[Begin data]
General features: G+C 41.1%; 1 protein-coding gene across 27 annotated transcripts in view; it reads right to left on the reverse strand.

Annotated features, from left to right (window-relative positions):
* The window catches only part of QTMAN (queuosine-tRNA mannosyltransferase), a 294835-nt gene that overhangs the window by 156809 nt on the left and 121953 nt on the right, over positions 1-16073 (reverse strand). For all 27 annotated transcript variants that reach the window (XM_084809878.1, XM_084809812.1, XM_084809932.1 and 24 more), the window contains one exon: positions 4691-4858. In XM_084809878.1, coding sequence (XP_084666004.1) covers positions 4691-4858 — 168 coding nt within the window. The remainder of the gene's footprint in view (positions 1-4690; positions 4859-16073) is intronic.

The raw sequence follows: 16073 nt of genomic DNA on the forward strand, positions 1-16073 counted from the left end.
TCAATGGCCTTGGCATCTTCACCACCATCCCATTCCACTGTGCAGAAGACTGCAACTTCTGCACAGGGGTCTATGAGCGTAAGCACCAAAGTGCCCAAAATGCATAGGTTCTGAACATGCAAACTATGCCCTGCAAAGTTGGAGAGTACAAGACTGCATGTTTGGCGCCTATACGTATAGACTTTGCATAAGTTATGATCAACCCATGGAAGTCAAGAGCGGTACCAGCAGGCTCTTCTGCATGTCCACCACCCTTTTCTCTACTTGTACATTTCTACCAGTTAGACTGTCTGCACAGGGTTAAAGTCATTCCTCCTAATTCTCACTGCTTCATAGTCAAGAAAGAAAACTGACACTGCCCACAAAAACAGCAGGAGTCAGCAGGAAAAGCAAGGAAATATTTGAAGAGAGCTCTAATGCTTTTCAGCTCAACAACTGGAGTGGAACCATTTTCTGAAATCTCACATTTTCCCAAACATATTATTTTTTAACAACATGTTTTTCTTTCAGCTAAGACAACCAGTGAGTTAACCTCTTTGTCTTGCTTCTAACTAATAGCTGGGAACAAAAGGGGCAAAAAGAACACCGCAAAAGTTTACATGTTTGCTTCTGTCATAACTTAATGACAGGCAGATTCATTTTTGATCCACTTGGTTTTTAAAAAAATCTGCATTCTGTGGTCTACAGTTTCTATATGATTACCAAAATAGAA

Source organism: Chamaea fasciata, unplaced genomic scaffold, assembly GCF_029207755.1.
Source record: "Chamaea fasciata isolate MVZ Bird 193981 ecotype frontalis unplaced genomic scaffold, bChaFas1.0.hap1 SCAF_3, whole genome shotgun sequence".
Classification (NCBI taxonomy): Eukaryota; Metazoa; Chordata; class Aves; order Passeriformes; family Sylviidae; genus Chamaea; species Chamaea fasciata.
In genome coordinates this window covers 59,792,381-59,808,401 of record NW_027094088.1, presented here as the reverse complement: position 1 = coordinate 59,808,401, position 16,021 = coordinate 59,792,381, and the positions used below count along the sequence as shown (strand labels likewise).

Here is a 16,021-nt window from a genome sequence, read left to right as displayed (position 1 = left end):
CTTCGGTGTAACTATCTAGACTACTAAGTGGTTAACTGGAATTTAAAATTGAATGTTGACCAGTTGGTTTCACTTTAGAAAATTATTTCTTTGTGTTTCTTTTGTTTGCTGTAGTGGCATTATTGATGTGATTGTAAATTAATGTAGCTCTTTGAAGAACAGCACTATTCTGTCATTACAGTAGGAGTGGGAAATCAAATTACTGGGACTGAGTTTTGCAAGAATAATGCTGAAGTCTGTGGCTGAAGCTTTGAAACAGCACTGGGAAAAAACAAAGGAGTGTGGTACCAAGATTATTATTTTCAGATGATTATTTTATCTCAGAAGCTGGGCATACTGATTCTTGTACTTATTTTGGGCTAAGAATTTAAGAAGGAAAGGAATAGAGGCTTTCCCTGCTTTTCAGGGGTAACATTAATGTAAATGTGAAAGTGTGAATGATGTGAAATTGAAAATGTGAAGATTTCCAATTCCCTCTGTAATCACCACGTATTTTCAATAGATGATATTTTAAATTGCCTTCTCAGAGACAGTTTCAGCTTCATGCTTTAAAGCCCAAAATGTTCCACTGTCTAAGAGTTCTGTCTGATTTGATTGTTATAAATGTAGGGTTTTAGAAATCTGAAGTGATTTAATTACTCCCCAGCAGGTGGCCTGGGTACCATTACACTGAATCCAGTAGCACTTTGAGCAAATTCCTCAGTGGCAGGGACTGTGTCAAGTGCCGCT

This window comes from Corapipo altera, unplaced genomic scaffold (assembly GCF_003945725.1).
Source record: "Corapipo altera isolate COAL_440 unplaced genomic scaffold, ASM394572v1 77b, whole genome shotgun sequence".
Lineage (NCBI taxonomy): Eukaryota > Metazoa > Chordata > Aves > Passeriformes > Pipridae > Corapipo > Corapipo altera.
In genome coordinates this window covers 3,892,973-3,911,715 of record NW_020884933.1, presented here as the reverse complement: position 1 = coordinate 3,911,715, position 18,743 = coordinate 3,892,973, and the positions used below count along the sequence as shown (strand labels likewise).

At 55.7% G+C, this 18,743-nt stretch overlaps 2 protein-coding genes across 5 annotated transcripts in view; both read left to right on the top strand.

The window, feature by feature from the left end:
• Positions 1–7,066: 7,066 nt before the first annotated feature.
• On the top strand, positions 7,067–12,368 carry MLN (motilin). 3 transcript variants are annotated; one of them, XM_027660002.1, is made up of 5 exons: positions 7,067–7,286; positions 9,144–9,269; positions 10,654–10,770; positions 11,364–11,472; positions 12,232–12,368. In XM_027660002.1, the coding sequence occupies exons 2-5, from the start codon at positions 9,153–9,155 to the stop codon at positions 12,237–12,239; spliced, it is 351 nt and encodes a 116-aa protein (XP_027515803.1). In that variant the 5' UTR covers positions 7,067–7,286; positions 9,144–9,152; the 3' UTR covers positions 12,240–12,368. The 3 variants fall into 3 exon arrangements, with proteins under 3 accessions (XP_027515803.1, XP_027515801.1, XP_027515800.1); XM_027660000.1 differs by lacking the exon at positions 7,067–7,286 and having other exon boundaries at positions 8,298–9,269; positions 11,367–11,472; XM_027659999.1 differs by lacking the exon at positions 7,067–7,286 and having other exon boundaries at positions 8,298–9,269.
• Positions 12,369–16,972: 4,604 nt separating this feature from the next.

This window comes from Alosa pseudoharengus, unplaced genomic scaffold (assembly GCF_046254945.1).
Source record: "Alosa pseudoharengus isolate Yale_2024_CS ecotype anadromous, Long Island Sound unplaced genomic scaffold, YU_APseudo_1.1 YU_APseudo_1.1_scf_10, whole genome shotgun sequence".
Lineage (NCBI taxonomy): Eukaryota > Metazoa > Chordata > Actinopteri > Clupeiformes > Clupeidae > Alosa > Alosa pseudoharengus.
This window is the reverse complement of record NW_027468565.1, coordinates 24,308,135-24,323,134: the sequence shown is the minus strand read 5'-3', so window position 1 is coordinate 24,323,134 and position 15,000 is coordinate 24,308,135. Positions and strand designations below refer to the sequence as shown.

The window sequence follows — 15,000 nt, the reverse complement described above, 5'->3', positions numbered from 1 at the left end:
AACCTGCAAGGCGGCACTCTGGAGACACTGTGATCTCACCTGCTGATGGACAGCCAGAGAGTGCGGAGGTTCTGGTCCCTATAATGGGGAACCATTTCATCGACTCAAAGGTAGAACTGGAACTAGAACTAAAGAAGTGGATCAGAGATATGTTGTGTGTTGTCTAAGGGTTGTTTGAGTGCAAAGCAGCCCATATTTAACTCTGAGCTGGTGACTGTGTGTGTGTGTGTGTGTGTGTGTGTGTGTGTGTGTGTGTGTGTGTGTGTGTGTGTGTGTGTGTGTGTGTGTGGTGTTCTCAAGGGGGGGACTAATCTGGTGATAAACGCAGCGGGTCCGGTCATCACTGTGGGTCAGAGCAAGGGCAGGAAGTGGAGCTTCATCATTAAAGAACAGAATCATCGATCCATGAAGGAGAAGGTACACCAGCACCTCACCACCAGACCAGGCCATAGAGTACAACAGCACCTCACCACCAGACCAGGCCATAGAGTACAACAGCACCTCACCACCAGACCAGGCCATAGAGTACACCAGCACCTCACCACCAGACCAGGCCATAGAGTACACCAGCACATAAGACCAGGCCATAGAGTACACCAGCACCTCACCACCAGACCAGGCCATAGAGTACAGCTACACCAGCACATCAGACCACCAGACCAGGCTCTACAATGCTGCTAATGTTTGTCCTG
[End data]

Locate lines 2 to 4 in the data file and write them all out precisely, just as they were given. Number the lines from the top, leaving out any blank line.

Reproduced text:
Annotated features, from left to right (window-relative positions):
* The window catches only part of QTMAN (queuosine-tRNA mannosyltransferase), a 294835-nt gene that overhangs the window by 156809 nt on the left and 121953 nt on the right, over positions 1-16073 (reverse strand). For all 27 annotated transcript variants that reach the window (XM_084809878.1, XM_084809812.1, XM_084809932.1 and 24 more), the window contains one exon: positions 4691-4858. In XM_084809878.1, coding sequence (XP_084666004.1) covers positions 4691-4858 — 168 coding nt within the window. The remainder of the gene's footprint in view (positions 1-4690; positions 4859-16073) is intronic.

The raw sequence follows: 16073 nt of genomic DNA on the forward strand, positions 1-16073 counted from the left end.